Monday, December 20, 2010

December 18, 2010.

Hi, my name is Bill and I’m a chocoholic. *Hello Bill*. Thanks. Anyway, my chocolate of choice is M&M’s. They taste great and don’t melt which makes them the perfect boat chocolate. We bring a half dozen of the giant sized 45 ounce bags to last me through the Bahamas. With Christy’s “help” I limit myself to a bag a month. We have this small metal replica of an M&M. It holds about a shot glass worth of M&M’s which Christy doles out just about every day. So on the evening of our crossing I ate a few of these tiny, tasty treats and stuck the half full container in a cockpit cubby for safe keeping. Unfortunately, I forgot that they were there but Tucker found them for me while we were off the boat in Morgans Bluff to check into the Bahamas.

They say that a Schnauzer’s nose is delicate enough to recognize and record 800 different smells.
Evidently, chocolate is one of Tuckers 800. We came back to the boat and found him cupping the metal container in his paws after having worked unsuccessfully towards chewing his way through to the chocolate. I was left with no choice but to show off my thumbs and pop open the tin and eat the balance of the M&M’s in front of him.

While still in the South Beach anchorage we watched as several window washers hung in bosuns chairs and cleaned windows in 35 knots of wind. If it was me I would have been up there forever cleaning my own shit off the windows.
Forget that crap, 14 stories up in 35 knots of breeze.

So we did finally escape Miami and cross to the Bahamas. We left as soon as the forecast looked the least bit optimistic. We all raised our mainsails and then the hooks at 1130 on Wednesday morning and headed out into the Atlantic. It had been blowing stink outta the north for a few days so we were waiting for the seas to moderate a bit.


We had to motorsail in light northerlies in about a 5 foot swell out of the north. We reached North Rock at 2000 hours after what proved to be a very comfortable and easy crossing. Since we were across the stream and onto the relative safety of the banks we killed the engine and sailed for the next 6 1/2 hours until the wind clocked onto our nose. The wind was light at only 7 knots and we motored the rest of the way to Morgans Bluff arriving at 1100 hours on Thursday.

We’ve since left Morgans Bluff and now sit anchored in Nassau Harbor waiting for the squalls of a cold front to pass through tonight.

The rest of the boats traveling with us opted to take slips in a nearby marina. The marina is nice, although a bit rolly, with a beautiful waterside pool but I think it’s the laundry room that Christy covets.

The internet here requires taking the laptop into town to sit in a coffee shop or pub. I thought that since we’re anchored in sight of several cruise ships that I’d jump in and borrow some of their wifi from the comfort of our salon. If I paid thousands on dollars to take a cruise I would be shocked to find that shipboard wifi was pay per view. Expensive pay per view.
24 dollars an hour, are you kidding me? Screw that, I’ll grab the laptop and walk to Starbucks.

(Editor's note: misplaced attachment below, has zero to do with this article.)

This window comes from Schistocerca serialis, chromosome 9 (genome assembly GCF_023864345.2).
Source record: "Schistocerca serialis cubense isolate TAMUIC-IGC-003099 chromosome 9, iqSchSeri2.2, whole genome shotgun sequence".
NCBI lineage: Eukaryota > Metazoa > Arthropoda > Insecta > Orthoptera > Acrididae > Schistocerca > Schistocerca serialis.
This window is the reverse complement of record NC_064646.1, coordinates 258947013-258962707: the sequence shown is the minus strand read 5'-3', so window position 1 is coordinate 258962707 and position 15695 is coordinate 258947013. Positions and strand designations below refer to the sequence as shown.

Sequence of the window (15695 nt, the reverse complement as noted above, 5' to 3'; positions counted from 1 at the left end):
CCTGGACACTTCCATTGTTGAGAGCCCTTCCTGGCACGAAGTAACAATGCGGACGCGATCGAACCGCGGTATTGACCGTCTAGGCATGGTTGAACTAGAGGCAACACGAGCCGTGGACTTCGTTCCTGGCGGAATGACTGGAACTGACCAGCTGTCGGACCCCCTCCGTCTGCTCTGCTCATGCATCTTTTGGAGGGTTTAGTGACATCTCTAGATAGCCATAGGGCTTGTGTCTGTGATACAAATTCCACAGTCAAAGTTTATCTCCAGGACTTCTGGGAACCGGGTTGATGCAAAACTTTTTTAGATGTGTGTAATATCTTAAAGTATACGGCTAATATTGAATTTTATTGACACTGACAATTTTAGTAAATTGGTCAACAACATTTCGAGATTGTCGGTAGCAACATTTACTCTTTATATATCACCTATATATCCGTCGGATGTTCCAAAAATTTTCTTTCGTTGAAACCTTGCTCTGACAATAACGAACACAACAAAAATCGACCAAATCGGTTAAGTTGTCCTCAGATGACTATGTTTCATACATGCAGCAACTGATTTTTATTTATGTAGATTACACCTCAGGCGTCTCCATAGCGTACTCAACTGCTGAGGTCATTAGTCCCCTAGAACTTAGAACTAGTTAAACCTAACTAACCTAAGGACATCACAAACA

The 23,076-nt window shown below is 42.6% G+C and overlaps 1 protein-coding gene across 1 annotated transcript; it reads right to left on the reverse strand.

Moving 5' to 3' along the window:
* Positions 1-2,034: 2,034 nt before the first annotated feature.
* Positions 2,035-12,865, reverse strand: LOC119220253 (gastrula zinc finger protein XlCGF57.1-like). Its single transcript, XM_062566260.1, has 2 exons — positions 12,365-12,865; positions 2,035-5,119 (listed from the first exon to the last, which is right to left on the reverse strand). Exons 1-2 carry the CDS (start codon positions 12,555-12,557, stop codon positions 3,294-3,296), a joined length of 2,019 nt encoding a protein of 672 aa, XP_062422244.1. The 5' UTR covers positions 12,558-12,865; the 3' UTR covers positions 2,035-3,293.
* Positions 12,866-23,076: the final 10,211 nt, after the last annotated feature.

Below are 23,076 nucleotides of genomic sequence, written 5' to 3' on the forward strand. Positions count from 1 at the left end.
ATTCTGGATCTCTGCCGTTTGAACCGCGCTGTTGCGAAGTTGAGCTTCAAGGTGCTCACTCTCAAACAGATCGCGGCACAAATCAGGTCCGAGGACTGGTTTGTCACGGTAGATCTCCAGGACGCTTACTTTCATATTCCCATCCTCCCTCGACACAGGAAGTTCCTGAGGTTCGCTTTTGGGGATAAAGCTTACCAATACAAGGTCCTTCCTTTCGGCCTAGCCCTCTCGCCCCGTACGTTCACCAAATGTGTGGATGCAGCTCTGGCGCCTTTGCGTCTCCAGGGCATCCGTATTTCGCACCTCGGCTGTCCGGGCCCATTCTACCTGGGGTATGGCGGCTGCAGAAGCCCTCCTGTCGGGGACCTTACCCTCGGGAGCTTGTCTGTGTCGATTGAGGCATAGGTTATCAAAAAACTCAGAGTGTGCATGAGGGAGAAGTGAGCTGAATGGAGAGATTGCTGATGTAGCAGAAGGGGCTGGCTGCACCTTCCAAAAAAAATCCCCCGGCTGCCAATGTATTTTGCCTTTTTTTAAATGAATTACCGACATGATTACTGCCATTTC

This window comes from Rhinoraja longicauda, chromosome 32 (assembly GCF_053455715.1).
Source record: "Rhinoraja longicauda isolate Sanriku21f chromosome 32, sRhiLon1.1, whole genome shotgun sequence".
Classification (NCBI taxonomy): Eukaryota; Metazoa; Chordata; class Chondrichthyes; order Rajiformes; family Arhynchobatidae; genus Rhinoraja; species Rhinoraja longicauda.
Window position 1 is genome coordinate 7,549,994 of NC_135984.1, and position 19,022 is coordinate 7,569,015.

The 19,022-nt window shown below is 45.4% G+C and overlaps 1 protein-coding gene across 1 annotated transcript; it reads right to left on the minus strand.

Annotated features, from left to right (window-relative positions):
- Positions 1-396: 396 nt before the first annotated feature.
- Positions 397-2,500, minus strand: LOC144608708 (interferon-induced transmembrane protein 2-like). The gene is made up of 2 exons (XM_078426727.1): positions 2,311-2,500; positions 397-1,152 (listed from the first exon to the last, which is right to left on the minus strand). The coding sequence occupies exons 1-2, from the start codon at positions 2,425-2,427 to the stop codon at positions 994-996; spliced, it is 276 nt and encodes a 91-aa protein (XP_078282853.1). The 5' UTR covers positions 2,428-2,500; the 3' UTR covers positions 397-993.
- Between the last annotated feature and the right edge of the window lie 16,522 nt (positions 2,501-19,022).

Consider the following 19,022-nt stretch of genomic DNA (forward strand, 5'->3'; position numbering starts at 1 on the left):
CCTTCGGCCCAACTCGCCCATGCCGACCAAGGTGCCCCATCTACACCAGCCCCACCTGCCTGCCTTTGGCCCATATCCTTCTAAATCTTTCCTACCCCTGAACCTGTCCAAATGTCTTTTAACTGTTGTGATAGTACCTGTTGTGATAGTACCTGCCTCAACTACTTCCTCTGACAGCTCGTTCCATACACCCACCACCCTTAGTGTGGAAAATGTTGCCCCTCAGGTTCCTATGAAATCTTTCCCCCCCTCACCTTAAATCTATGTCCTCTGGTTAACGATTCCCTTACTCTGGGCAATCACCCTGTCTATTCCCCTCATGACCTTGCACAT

Christy and I went on walkabout today and asked several people for directions including a kid of about 17 who was pumping gas at a filling station. Each person we encountered seemed very happy that we had chosen them to ask. It really is a pleasure being here and I can say that Bahamanians are just the nicest people. And then theres the French…..

Today I jugged some fuel to top off our tanks and there was a 52 foot “French” catamaran at the fuel dock. I don’t understand the whole French Canadian thing. born and live in Canada, never been to France but they’re French, get over it, you’re Canadian. I just don't see whats wrong with being Canadian. I chatted with the owners a bit while the attendant had to run up the dock to the marina for a moment. It was pleasant enough and when the attendant returned he exclaimed that the “French” had used 400 gallons of water and that they were expected to pay for it. He had let them use the hose to top off their tanks for free since they had purchased a decent amount of fuel. He had no idea that they would continue to wash the entire boat including an entire trampoline covered with rugs from the interior while he was away. All of a sudden they were unable to comprehend English and left without paying for the water with the attendant loudly announcing to them the next time they showed up at his dock they’d be paying for every drop they used.

They motored out into the anchorage and dropped the hook near us. Karma reared her head when shortly afterwards a German catamaran came in and dropped the hook nearby. I’m sure that even the fake French start to sweat a bit every time a German moves into the neighborhood.

3 comments:

Paul and Deb said...

LOL Oh those French Canadians. Aren't they a trip. Was the guy in Speedos? I do have to admit I have a thing for French Canadian women.

We watched some Frenadians coming into Kingston Ontario one year, where the big marina has students to help you dock. It was blowing stink, and there was a small sailboat from Quebec moving a tad fast. The couple lined her up, killed the engine, then sat down for wine and cheese. The poor kids had to "catch" the boat, as there were no dock lines ready. The couple never moved from their table. Unbelievable.
We time our cruises so we're not out there during the Frenadian holidays.

S/V Veranda said...

FRENADIANS, oh I'm stealing that one.........

Anonymous said...

Well, most of the rest of us Canadians don't get les Quebecois either. You don't want to be in the Thousand Islands when the Quebec Navy arrives. It ain't pretty.